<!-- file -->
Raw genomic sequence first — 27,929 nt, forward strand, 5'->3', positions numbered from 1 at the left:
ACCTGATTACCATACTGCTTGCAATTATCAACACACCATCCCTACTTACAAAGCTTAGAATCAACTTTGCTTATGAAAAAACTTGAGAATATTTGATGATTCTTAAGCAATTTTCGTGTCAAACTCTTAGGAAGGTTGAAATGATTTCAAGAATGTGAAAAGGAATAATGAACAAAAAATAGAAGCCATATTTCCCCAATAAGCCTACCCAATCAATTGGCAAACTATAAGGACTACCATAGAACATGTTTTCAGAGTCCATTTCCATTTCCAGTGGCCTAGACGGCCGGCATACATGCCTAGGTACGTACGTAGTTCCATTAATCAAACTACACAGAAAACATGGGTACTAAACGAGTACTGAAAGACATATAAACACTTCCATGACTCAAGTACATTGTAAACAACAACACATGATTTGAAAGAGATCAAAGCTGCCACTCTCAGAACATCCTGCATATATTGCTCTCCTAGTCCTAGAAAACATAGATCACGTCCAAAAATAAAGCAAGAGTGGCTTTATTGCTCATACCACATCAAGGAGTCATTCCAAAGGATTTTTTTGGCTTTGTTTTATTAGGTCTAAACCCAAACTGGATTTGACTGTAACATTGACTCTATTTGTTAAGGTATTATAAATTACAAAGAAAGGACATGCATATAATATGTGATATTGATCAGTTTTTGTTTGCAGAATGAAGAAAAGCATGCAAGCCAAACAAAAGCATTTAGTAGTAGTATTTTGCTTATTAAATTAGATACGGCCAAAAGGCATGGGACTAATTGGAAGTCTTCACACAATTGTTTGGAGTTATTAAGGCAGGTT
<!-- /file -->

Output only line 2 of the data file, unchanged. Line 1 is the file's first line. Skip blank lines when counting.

ACCTGATTACCATACTGCTTGCAATTATCAACACACCATCCCTACTTACAAAGCTTAGAATCAACTTTGCTTATGAAAAAACTTGAGAATATTTGATGATTCTTAAGCAATTTTCGTGTCAAACTCTTAGGAAGGTTGAAATGATTTCAAGAATGTGAAAAGGAATAATGAACAAAAAATAGAAGCCATATTTCCCCAATAAGCCTACCCAATCAATTGGCAAACTATAAGGACTACCATAGAACATGTTTTCAGAGTCCATTTCCATTTCCAGTGGCCTAGACGGCCGGCATACATGCCTAGGTACGTACGTAGTTCCATTAATCAAACTACACAGAAAACATGGGTACTAAACGAGTACTGAAAGACATATAAACACTTCCATGACTCAAGTACATTGTAAACAACAACACATGATTTGAAAGAGATCAAAGCTGCCACTCTCAGAACATCCTGCATATATTGCTCTCCTAGTCCTAGAAAACATAGATCACGTCCAAAAATAAAGCAAGAGTGGCTTTATTGCTCATACCACATCAAGGAGTCATTCCAAAGGATTTTTTTGGCTTTGTTTTATTAGGTCTAAACCCAAACTGGATTTGACTGTAACATTGACTCTATTTGTTAAGGTATTATAAATTACAAAGAAAGGACATGCATATAATATGTGATATTGATCAGTTTTTGTTTGCAGAATGAAGAAAAGCATGCAAGCCAAACAAAAGCATTTAGTAGTAGTATTTTGCTTATTAAATTAGATACGGCCAAAAGGCATGGGACTAATTGGAAGTCTTCACACAATTGTTTGGAGTTATTAAGGCAGGTT